Your local council is responsible for controlling some public spaces you may encounter daily. They have a legal obligation to maintain their premises to a suitable standard and ensure public safety for their facilities. If they breach this obligation, and you suffer a personal injury because of this, you may be entitled to compensation. In this comprehensive guide, we look at public liability claims against the council.
We discuss what types of accidents could lead to an eligible public liability claim against the local council and the types of evidence needed to support your personal injury claim.
Moreover, we discuss the compensation you could potentially receive if your claim is successful and the benefits of pursuing your claim under a No Win No Fee agreement.
If you’d like to make a claim, then we can help. We can review your case for free and advise you on your options. You can contact our team of advisors directly through one of the following free services:
- Telephone 0113 460 1216.
- Fill in your details on our Make A Claim page.
- Try using our live chat box.
Jump To A Section
- Can You Make Public Liability Claims Against A Council?
- Accidents That Could Lead To You Making A Public Liability Claim Against The Council
- Evidence That Could Help In A Council Compensation Claim
- How Much Compensation Could You Receive From A Council Compensation Claim?
- Why Claim Against The Council On A No Win No Fee Basis?
- Learn More About Public Liability Claims Against Councils
Public liability claims against the council may be made if it is proven that the council breached their duty of care which led to your injury.
Accordingly, you must meet the eligibility criteria to prove the council’s negligence. The criteria are:
- A third party (in this case, the council) owed you a duty of care.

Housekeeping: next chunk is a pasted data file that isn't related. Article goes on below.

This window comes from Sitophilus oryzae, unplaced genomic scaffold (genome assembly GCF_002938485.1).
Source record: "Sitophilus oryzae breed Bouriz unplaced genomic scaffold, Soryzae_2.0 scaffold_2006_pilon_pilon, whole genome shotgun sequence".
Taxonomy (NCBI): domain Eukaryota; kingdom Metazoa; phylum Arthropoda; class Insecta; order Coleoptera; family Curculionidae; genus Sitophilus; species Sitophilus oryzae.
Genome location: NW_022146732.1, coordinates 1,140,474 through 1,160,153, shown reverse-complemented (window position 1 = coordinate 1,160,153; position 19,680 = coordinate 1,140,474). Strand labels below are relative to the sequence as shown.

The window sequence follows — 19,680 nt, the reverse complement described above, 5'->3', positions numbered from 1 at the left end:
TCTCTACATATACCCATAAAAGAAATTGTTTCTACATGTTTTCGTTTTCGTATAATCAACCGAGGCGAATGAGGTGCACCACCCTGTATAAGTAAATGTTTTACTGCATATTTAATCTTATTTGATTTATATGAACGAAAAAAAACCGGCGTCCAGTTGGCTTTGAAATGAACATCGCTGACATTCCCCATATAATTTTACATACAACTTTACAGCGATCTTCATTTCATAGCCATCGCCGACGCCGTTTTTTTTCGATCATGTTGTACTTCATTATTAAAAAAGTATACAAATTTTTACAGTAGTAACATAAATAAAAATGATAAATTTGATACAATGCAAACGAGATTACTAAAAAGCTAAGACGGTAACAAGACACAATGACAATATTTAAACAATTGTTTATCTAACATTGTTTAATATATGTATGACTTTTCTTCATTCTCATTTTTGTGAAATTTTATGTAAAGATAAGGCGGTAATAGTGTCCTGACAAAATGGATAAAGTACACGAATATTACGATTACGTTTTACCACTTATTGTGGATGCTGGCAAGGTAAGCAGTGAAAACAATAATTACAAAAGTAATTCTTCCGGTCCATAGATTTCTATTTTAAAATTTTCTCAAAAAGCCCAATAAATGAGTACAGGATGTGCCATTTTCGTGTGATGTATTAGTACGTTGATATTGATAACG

- This duty of care was breached due to the council’s actions or inactions.
- Because of this breach, you were injured.
According to the Occupiers’ Liability Act 1957, any occupier in at least partial control of a public space owes a duty of care. This means occupiers must take measures to ensure the reasonable safety of anyone who uses their space for its intended purpose. Adhering to their duty of care can involve assessing potential risks and minimising hazards to reduce the chance of a member of the public injuring themselves whilst using their space lawfully.
In these terms, reasonable safety relates to the appropriate steps those in control of the space should take to follow health and safety procedures.
Due to this legislation, a public liability claim may be made against the council if you were injured in a space that they control, as long as you can prove they breached their duty of care. We look at this in more detail below.
If you believe your council’s breach of duty was the reason for your personal injury, please continue reading. Or, you can contact us directly to enquire about making a public liability claim today, where our team of advisors can assess your case for free.
Since the local council controls numerous spaces, the types of accidents that could happen due to council negligence differ and vary.
The public spaces that councils usually control include:
- Public parks.
- Sports facilities and leisure centres.
- Public schools.
- Public roads and footpaths.
- Public transport, though not all councils operate the likes of buses and trains
- Rubbish collections and disposals.
The types of accidents that can happen in these spaces are numerous. Here are a few examples of public place accidents and the potential injuries you could suffer, caused by council negligence:
- Injuries caused by faulty facilities. E.g. you or your child could injure yourself whilst using a defective swing in a public park that has not been recently checked.